The Court had held on March 25, 2013 that
The Court will assume, for this analysis, that the residential telephone line provision applies to Monarch’s calls and that the calls are within the provision’s regulatory exemption for commercial calls that are not advertisements or solicitations. That Monarch would be entitled to summary judgment for an alleged violation of the residential telephone line provision is irrelevant: no such allegation is present here. Instead, Lynn’s TCPA claims allege that Monarch violated the call charged provision (47 U.S.C. § 227(b) (A)(iii)). Compl. ¶¶ 56, 63. ¶ . . . Monarch asserts that “no court” has held that calls to home phones are “subject” to the TCPA’s call charged provision “simply because the phones are ‘attached’ to VoIP equipment or technology,” ECF No. 42 at 11, and states that one court has held to the contrary, id. In support, Monarch cites Daniel v. West Asset Management, Inc., No. 11–10034, 2011 WL 3207790 (E.D.Mich. July 27, 2011), in which the plaintiff moved for reconsideration of an order dismissing her TCPA claims under the residential telephone line provision, on the grounds that she used “internet telephony.” Id. at *2. The court denied the motion, noting that “there is no indication that the internet telephony service is a ‘paging service, cellular telephone service, specialized mobile radio service, or other radio common carrier service, or any service for which the called party is charged for the call’ under 47 U.S.C. § 227(b)(1)(A)(iii).” Id. Daniel is not binding on this Court. Further, the decision does not indicate whether the “internet telephony” at issue resulted in charges for the incoming calls. See id. Here, it is undisputed that it did. ¶ . . . Monarch’s third and fourth theories are related. Specifically, Monarch argues that Lynn “has not shown and cannot show that his use of VoIP service or technology fundamentally changed the nature of his residential telephone line to which Monarch made calls.” ECF No. 42 at 11; id. at 12 (“[T]here is no practical distinction between a traditional residential telephone line and a residential telephone line with attached VoIP technology or service.”). “In short, plaintiff’s residential telephone line was set up and used like any typical home phone, and so it is appropriately governed by the TCPA residential telephone line provision and the FCC exemptions enacted thereunder.” Id. at 12.FN22 As discussed above, even assuming that Lynn’s use of VoIP service did not fundamentally change the nature of his residential telephone line, Lynn has established that the service charged him for the calls. Lynn’s TCPA claim thus fits squarely within the separate, prohibition of the call charged provision. See supra.
(Lynn v. Monarch Recovery Management, Inc., 2013 WL 1247815 (D.Md. 2013). The Court affirmed its ruling and would not certify the question to the Court of Appeals.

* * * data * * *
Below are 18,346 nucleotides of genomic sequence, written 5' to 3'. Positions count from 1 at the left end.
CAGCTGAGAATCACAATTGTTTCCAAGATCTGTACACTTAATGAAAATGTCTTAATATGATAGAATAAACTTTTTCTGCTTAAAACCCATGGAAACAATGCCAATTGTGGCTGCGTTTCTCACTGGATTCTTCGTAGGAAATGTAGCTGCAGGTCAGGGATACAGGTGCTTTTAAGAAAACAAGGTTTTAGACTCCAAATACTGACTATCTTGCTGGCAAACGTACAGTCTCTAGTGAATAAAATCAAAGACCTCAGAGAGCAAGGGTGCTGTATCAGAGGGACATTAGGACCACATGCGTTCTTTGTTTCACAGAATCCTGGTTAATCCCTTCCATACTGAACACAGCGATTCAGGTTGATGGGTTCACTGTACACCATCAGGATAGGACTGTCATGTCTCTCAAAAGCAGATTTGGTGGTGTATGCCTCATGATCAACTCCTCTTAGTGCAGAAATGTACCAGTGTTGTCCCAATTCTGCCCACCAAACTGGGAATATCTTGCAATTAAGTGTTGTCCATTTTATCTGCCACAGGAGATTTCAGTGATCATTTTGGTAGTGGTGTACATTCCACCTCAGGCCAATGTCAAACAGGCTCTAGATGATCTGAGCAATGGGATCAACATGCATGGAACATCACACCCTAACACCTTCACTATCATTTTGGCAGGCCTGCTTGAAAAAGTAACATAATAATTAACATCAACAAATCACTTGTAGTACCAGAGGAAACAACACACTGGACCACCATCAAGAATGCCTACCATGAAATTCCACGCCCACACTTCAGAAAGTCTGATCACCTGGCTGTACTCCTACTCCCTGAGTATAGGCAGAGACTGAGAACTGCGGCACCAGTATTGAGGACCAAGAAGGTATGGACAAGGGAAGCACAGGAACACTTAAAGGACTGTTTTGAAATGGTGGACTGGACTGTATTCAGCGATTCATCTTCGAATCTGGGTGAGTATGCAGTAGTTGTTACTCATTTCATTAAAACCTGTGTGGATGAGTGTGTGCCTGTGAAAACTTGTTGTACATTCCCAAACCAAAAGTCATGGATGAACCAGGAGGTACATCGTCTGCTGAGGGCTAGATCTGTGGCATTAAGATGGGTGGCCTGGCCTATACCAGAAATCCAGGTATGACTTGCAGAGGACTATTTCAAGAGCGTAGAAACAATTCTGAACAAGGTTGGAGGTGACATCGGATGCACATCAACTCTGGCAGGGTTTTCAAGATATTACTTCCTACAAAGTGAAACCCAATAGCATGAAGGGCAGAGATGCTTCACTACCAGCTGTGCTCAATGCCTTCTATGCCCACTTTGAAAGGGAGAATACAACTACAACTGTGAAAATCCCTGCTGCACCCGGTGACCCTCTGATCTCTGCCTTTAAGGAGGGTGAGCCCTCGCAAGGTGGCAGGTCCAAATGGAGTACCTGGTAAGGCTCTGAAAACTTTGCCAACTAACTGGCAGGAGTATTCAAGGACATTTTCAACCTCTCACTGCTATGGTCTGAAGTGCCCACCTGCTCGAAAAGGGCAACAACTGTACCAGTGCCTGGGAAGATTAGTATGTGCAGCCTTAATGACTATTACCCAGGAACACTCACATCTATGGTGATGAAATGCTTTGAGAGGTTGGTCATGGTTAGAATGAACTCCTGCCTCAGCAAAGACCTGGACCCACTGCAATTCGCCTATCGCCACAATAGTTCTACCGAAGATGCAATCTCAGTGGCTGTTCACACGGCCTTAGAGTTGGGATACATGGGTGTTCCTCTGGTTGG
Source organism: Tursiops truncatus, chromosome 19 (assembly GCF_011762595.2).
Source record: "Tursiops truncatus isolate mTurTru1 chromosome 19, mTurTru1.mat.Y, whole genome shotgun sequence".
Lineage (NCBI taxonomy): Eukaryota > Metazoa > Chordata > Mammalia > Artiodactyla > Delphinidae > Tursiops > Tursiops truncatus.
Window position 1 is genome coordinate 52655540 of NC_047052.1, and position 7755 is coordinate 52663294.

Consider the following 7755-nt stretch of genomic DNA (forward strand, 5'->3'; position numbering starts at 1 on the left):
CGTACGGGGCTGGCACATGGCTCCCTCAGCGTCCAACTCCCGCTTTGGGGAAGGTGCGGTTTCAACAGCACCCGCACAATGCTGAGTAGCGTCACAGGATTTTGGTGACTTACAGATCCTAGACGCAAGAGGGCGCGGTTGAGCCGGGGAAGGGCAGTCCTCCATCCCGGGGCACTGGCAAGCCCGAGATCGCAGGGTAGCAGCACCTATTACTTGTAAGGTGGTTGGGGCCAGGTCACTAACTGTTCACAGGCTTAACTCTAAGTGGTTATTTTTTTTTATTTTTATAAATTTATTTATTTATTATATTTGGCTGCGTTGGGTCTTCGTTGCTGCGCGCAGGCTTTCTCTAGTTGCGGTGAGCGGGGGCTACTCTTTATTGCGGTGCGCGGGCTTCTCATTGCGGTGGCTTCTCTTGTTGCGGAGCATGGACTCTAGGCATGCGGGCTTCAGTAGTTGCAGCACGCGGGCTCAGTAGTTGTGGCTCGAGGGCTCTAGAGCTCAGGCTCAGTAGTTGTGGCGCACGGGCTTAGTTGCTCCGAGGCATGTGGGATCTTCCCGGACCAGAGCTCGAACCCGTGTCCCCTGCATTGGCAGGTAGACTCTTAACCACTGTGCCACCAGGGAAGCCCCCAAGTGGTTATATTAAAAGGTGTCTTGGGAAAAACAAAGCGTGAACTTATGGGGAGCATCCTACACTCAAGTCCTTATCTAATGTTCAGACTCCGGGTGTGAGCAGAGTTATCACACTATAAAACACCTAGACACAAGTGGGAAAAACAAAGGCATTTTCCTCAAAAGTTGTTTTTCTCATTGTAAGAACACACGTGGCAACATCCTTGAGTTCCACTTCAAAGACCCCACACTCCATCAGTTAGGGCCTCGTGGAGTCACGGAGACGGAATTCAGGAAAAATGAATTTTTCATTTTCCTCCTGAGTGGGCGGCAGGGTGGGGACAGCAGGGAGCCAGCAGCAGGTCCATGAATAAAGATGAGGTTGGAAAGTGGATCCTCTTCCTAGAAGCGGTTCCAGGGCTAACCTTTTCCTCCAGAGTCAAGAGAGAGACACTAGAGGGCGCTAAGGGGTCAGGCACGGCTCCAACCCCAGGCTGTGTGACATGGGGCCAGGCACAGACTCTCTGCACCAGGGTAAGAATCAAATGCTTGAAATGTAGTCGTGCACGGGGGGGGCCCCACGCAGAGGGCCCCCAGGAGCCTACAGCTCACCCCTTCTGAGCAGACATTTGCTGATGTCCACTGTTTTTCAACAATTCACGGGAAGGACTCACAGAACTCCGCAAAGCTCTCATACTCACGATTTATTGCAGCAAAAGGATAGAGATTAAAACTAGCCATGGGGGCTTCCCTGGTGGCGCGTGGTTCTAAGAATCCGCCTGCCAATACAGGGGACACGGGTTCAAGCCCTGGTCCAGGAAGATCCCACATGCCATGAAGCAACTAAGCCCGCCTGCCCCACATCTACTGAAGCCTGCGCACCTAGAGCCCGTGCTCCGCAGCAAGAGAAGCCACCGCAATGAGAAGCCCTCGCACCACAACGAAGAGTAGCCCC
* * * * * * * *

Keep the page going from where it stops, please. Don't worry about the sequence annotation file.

The language of the TCPA is unambiguous. Section 227(b)(1) (A)-(D) delineates four categories of prohibited conduct. Among those is § 227(b)(1)(A)(iii), which prohibits using an ATDS to call any telephone number “assigned to a paging service, cellular telephone service, specialized mobile radio service, or other radio common carrier service, or any service for which the called party is charged for the call.” The parties have stipulated that Monarch’s calls to Lynn used an ATDS. ECF No. 33. The Court found that Lynn’s VoIP service, which he had attached to his residential telephone line, charged him for each of the calls initiated by Monarch. ECF No. 72. Monarch does not dispute this finding for purposes of its § 1292 motion. ECF No. 77 at 4 n. 2. Thus, beginning with the language employed by Congress—and assuming that “the ordinary meaning of that language accurately expresses the legislative purpose”—the TCPA’s call charged provision plainly prohibits Monarch’s conduct. See Albertini, 472 U.S. at 680. ¶ Monarch objects that the TCPA provisions are “intended” to be mutually exclusive, and the exemption for calls to the residential telephone line “cannot be ignored” by applying the “catch-all” call charged provision. ECF No. 77 at 7. Besides quoting the language of both provisions, and citing the basic principle that “the specific governs the general” in questions of statutory interpretation, Monarch provides no authority to support its conclusion that the residential telephone line provision is, in fact, “more specific.” See generally id. at 5–8. Monarch’s sole basis for arguing that the provisions are mutually exclusive is that to hold otherwise would “undermine” congressional intent to “exempt calls made to residential telephone lines that do not contain an unsolicited advertisement or constitute a telephone solicitation.” Id. at 7. ¶ “Courts do try to avoid imputing nonsense to Congress. This means, however, modest adjustments to texts that do not parse.” Soppet v. Enhanced Recovery Co., LLC, 679 F.3d 637, 642 (7th Cir.2012) (Easterbrook, C.J.). Monarch’s interpretation is not wholly implausible, and may be more sensible given the difficulty of determining whether a called number is attached to VoIP service and thus subject to the TCPA’s call charged provision. However, to the extent that Monarch believes its interpretation pro-motes “better” policy, that argument should be made to the legislature-not the judiciary. See id. (“When a text can be applied as written, a court ought not revise it by declaring the legislative decision ‘absurd.’ Nor should a court try to keep a statute up to date. Legislation means today what it meant when enacted.” (internal citations omitted)).